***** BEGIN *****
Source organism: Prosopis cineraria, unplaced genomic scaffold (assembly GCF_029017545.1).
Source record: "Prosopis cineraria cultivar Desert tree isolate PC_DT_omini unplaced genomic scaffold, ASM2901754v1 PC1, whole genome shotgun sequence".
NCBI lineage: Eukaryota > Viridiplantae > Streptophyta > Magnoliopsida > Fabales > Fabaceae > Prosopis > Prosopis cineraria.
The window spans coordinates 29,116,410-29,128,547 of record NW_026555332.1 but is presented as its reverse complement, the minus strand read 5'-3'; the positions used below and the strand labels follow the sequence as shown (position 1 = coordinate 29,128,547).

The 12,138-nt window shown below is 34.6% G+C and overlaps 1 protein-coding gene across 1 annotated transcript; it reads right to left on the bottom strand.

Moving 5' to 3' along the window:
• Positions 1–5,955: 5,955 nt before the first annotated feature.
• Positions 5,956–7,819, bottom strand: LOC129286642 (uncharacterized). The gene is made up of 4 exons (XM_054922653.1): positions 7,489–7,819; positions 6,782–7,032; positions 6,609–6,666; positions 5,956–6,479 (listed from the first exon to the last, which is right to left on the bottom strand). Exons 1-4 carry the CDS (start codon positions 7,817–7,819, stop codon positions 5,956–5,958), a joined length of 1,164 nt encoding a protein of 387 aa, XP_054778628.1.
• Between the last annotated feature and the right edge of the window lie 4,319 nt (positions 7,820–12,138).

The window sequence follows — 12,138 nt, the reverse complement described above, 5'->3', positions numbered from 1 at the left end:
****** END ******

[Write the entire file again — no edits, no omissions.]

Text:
Source organism: Prosopis cineraria, unplaced genomic scaffold (assembly GCF_029017545.1).
Source record: "Prosopis cineraria cultivar Desert tree isolate PC_DT_omini unplaced genomic scaffold, ASM2901754v1 PC1, whole genome shotgun sequence".
NCBI lineage: Eukaryota > Viridiplantae > Streptophyta > Magnoliopsida > Fabales > Fabaceae > Prosopis > Prosopis cineraria.
The window spans coordinates 29,116,410-29,128,547 of record NW_026555332.1 but is presented as its reverse complement, the minus strand read 5'-3'; the positions used below and the strand labels follow the sequence as shown (position 1 = coordinate 29,128,547).

The 12,138-nt window shown below is 34.6% G+C and overlaps 1 protein-coding gene across 1 annotated transcript; it reads right to left on the bottom strand.

Moving 5' to 3' along the window:
• Positions 1–5,955: 5,955 nt before the first annotated feature.
• Positions 5,956–7,819, bottom strand: LOC129286642 (uncharacterized). The gene is made up of 4 exons (XM_054922653.1): positions 7,489–7,819; positions 6,782–7,032; positions 6,609–6,666; positions 5,956–6,479 (listed from the first exon to the last, which is right to left on the bottom strand). Exons 1-4 carry the CDS (start codon positions 7,817–7,819, stop codon positions 5,956–5,958), a joined length of 1,164 nt encoding a protein of 387 aa, XP_054778628.1.
• Between the last annotated feature and the right edge of the window lie 4,319 nt (positions 7,820–12,138).

The window sequence follows — 12,138 nt, the reverse complement described above, 5'->3', positions numbered from 1 at the left end: